The Pain Vol. 1 Review
The idea of the physical manifestation of pain being shared between Nia and Guy to cement their connection is an interesting device.
The art is so simplistic it's lacking and the blatant physical abuse can be off-putting to readers for entirely separate reasons.
Nia lives a life filled with fear. Guy just wants someone to talk to. Both share the lonely desperation of pain. How closely they are connected by this feeling is something neither of them expected.
TWO SIDES OF THE SAME COIN
One the first panel of The Pain Vol. 1 we meet Nia. Nia lives in a world coloured entirely with baby blue. Nia lives in a world of dread. A threatening text message demands her return home and we quickly learn that Nia is in a classic abusive relationship – although, to be nitpicky, it’s unclear whether that relationship is with a boyfriend, a father, an uncle? We see that the man’s behaviour is brought on by drink as Nia lets herself into the building.
Really quick, we jump over to a new page and a new panel of The Pain Vol. 1 where we meet Guy. Guy lives in a world coloured entirely with mint green. Guy lives in a world of low self-confidence. He is at a bar down the street from Nia and her predicament where he is unable to drum up the gusto to speak with an attractive woman. With nothing else to do and full of self-loathing he leaves the bar and takes to the city streets.
Meanwhile, Nia’s attempts to sneak in are thwarted by a creaky step and she is struck for her negligence. Out on the street Guy finds that his face stings as if he had been struck by an invisible assassin. His lip is bleeding. Nia and her bloody lip smash a bottle (and don’t do anything else with it?), and flee her apartment building. In her rage, in the safety of the street she punches a brick wall. Have you guessed it yet? Guy finds his own hand throbbing in pain and begins to wonder what is wrong with him?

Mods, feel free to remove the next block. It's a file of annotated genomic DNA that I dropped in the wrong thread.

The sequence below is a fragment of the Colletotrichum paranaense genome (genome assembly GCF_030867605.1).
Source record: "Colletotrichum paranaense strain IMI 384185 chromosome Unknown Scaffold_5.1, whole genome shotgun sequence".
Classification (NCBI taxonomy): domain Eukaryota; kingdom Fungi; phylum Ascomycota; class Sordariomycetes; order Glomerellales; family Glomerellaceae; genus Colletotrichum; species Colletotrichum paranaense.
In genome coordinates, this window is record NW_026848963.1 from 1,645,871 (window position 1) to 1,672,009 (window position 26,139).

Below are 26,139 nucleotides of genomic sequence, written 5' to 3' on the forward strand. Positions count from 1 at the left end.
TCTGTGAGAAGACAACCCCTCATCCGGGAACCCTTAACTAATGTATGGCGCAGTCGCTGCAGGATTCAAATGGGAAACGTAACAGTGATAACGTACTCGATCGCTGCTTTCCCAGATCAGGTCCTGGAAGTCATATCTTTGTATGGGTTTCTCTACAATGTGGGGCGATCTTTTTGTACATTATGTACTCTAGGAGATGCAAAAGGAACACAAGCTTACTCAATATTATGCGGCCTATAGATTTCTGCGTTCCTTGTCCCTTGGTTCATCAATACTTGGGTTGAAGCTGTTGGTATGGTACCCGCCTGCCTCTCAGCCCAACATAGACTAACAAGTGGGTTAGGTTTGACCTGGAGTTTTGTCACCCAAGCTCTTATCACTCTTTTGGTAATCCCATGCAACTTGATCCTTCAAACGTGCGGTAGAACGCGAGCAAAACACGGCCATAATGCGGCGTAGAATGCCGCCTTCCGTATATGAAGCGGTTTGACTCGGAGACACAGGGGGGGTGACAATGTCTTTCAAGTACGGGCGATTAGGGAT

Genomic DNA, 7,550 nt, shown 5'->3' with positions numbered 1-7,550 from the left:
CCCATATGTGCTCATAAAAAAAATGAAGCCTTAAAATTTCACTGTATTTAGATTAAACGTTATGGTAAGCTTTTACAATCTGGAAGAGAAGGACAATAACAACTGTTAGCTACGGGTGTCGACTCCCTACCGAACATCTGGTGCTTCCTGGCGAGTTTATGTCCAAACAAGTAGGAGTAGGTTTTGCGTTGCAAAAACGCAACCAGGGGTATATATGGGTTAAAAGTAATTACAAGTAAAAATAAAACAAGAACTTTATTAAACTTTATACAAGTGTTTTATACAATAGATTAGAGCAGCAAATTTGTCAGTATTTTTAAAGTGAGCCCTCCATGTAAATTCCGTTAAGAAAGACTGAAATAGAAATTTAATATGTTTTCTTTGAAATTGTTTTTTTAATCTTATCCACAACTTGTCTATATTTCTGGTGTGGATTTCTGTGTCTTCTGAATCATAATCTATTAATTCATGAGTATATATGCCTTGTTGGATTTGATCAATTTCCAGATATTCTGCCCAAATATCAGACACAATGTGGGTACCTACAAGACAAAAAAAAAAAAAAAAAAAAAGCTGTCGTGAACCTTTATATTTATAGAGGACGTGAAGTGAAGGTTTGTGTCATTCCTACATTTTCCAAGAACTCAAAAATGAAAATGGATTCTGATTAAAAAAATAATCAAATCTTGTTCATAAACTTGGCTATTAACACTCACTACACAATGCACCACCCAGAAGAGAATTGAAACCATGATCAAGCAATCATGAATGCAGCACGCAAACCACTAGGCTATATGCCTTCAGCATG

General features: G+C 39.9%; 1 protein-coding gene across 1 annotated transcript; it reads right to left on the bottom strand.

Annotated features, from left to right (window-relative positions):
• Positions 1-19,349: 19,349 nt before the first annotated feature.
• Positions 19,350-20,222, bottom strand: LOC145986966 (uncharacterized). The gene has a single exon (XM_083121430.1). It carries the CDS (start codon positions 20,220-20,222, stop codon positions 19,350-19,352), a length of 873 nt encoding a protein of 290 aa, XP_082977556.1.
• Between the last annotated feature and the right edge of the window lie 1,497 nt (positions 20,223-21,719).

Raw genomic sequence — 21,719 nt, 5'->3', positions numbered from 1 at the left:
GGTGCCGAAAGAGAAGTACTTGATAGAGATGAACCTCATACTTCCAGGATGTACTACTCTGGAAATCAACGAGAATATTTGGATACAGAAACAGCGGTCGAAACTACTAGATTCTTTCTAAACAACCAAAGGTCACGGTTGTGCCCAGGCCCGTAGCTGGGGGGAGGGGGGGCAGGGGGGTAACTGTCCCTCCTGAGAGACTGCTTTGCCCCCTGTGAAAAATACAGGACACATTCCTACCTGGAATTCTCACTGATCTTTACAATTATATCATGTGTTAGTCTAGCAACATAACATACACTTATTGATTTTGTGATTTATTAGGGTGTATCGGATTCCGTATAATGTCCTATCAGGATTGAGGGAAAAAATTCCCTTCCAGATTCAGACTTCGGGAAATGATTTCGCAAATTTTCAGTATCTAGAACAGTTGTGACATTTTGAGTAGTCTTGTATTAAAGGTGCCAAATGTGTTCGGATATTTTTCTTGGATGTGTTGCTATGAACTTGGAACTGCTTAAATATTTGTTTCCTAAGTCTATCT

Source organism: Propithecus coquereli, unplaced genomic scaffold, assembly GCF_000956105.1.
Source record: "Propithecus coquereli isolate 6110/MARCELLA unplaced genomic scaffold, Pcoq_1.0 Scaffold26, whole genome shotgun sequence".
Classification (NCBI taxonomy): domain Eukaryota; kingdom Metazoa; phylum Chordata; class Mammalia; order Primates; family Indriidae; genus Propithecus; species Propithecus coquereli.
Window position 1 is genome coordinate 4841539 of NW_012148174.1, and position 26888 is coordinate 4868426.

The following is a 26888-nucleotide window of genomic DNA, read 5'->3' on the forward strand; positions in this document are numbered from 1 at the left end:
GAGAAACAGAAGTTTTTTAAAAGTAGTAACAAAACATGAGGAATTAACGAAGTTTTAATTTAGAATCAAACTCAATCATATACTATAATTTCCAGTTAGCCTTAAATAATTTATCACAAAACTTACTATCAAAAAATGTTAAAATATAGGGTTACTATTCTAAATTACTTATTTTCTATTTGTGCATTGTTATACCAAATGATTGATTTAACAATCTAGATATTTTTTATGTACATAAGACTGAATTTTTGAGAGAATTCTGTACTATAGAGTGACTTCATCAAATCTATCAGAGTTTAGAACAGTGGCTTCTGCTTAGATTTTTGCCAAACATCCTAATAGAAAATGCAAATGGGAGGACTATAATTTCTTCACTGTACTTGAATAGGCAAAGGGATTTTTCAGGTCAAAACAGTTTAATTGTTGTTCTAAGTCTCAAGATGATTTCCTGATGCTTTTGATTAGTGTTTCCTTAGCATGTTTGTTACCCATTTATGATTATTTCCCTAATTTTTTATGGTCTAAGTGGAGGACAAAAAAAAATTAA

Following a second text demanding that Nia return home she flings her cell phone away into the night and kicks a lamppost in a fit of rage. Whilst nursing his injured foot Guy notices a cell phone lying not that far off. This leads his eye line to Nia where he notes her twin injuries to his. Nia makes a similar observation of Guy and our protagonists have finally met by the end of the issue.
While I’m not certain that I love the idea of abuse (spousal or otherwise), and low self-worth as framing devices I do think Troy Becker has made an interesting play on the destined-to-be-together-star-crossed-lovers trope. It was cute to watch the physical pain Nia endured manifest in Guy’s world the way emotional pain is shared between a couple in a relationship. Part of me is stuck between thinking Becker wrote that for shock value and part of me thinks it’s a bit clever.
MAYBE TOO SIMPLE
In addition to providing the story and everything else in The Pain Vol. 1 Tory Becker also drew and coloured the entire thing … and he’s not much of an artist. True the style is very simple and having Nia and Guy inhabit worlds bathed in entirely unique colours is a neat (if not particularly original), idea, but the art falls short after that point of merit.
I tend to think that with indie books of any caliber there is no such thing as too simple. This is a medium that lends itself to sparse lines and – often – no colour at all. However, in The Pain Vol. 1 the characters and world look as though they were thrown together in MICROSOFT PAINT. It’s not simple in a way that speaks to style and choice, it’s simple in a way that suggest Becker may have been playing in a bigger park than he was suited to.
At $0.99 it’s difficult for me to suggest skipping an issue and I do think the physical manifestation of Nia and Guy’s link is neat, but that might be it. Neat … and that’s not necessarily enough to merit reading anything.